Michael I. Norton
Harvard Business School
Boston, MA 02163
NBER Working Papers and Publications
|March 2013||How Elastic Are Preferences for Redistribution? Evidence from Randomized Survey Experiments|
with Ilyana Kuziemko, Emmanuel Saez, Stefanie Stantcheva: w18865
We develop online survey experiments to analyze how information about inequality and taxes affects preferences for redistribution. Approximately 4,000 respondents were randomized into treatments providing interactive, customized information on U.S. income inequality, the link between top income tax rates and economic growth, and the estate tax. An additional 6,000 respondents were randomized into follow-up treatments to explore mechanisms underlying the initial results. The treatment has very large effects on whether respondents view inequality as a problem. By contrast, it only slightly moves policy preferences (e.g., top income tax rates and transfer programs). An exception is the estate tax—informing respondents of the small share of decedents who pay it more than doubles support for it...
Published: Kuziemko, Ilyana, Michael I. Norton, Emmanuel Saez, and Stefanie Stantcheva. 2015. "How Elastic Are Preferences for Redistribution? Evidence from Randomized Survey Experiments." American Economic Review, 105(4): 1478-1508 citation courtesy of
|July 2011||"Last-place Aversion": Evidence and Redistributive Implications|
with Ilyana Kuziemko, Ryan W. Buell, Taly Reich: w17234
Why do low-income individuals often oppose redistribution? We hypothesize that an aversion to being in "last place" undercuts support for redistribution, with low-income individuals punishing those slightly below themselves to keep someone "beneath" them. In laboratory experiments, we find support for "last-place aversion" in the contexts of risk aversion and redistributive preferences. Participants choose gambles with the potential to move them out of last place that they reject when randomly placed in other parts of the distribution. Similarly, in money- transfer games, those randomly placed in second-to-last place are the least likely to costlessly give money to the player one rank below. Last-place aversion predicts that those earning just above the minimum wage will be most likely to ...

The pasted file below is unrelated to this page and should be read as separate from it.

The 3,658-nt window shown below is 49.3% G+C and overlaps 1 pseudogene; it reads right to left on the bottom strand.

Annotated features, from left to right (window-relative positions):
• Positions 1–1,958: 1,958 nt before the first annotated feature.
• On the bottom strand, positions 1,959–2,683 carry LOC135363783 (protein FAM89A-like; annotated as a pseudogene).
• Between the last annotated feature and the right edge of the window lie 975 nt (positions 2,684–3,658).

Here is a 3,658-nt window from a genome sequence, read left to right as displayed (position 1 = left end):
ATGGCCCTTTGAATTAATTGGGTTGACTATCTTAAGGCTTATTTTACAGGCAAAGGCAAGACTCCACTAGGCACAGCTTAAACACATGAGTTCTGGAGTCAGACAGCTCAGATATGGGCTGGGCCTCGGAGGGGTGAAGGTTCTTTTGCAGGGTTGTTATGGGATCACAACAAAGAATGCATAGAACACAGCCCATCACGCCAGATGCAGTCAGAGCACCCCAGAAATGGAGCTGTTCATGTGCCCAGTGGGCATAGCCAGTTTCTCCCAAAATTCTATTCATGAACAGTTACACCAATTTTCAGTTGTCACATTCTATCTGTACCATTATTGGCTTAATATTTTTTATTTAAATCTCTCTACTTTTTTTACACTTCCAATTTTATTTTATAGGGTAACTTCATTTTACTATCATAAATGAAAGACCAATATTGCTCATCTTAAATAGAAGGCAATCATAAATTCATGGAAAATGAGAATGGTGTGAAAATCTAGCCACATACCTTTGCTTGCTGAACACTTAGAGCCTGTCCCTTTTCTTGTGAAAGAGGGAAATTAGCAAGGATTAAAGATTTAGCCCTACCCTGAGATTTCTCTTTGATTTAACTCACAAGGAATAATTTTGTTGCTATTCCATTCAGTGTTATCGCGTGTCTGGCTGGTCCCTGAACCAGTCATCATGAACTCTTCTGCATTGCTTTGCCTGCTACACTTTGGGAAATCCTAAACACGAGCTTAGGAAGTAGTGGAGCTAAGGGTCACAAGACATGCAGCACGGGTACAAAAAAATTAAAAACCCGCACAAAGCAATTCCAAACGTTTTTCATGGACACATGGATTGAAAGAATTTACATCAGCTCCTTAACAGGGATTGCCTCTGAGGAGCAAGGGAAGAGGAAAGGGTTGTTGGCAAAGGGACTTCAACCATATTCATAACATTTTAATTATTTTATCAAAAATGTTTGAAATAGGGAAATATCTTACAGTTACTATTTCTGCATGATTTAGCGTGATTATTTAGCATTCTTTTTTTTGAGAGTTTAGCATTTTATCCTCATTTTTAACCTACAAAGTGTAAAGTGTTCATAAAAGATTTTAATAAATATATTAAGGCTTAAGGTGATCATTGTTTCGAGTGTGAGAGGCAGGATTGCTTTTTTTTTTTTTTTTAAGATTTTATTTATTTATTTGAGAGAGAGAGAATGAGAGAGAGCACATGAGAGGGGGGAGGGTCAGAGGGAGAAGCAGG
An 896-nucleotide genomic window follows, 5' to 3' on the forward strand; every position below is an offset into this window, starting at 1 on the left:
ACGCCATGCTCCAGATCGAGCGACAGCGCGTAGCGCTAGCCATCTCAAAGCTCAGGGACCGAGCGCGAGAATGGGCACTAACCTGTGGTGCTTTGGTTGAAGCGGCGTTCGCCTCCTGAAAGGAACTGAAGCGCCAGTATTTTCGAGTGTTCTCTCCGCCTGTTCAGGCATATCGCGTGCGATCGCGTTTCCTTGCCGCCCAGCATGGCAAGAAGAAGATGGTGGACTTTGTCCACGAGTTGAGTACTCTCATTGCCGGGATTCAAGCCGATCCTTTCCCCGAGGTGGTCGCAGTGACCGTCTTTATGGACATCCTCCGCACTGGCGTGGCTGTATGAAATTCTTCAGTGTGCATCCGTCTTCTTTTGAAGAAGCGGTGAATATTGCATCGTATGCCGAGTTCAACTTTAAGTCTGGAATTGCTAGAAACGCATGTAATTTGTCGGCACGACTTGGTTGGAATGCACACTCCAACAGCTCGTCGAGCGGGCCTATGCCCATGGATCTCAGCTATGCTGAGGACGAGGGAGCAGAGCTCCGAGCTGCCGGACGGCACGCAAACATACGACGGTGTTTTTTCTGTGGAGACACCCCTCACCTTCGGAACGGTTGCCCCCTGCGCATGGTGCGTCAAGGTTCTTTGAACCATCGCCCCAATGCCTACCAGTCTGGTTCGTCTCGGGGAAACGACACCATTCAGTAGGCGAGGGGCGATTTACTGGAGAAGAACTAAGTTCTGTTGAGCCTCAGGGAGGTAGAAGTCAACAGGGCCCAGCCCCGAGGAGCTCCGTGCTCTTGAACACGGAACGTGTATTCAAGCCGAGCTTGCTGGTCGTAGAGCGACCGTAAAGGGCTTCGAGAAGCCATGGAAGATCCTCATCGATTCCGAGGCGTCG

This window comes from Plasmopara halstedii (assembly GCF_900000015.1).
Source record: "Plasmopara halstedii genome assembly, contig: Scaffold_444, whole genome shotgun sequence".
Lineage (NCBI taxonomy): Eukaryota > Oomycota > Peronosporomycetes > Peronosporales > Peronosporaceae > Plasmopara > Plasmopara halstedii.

Published: “Last-Place Aversion”: Evidence and Redistributive Implications* Ilyana Kuziemko, Ryan W. Buell, Taly Reich and Michael I. Norton The Quarterly Journal of Economics (2014) 129 (1): 105-149. doi: 10.1093/qje/qjt035
|September 2010||Prosocial Spending and Well-Being: Cross-Cultural Evidence for a Psychological Universal|
with Lara B. Aknin, Christopher P. Barrington-Leigh, Elizabeth W. Dunn, John F. Helliwell, Robert Biswas-Diener, Imelda Kemeza, Paul Nyende, Claire E. Ashton-James: w16415
This research provides the first support for a possible psychological universal: human beings around the world derive emotional benefits from using their financial resources to help others (prosocial spending). Analyzing survey data from 136 countries, we show that prosocial spending is consistently associated with greater happiness. To test for causality, we conduct experiments within two very different countries (Canada and Uganda) and show that spending money on others has a consistent, causal impact on happiness. In contrast to traditional economic thought--which places self-interest as the guiding principle of human motivation--our findings suggest that the reward experienced from helping others may be deeply ingrained in human nature, emerging in diverse cultural and economic context...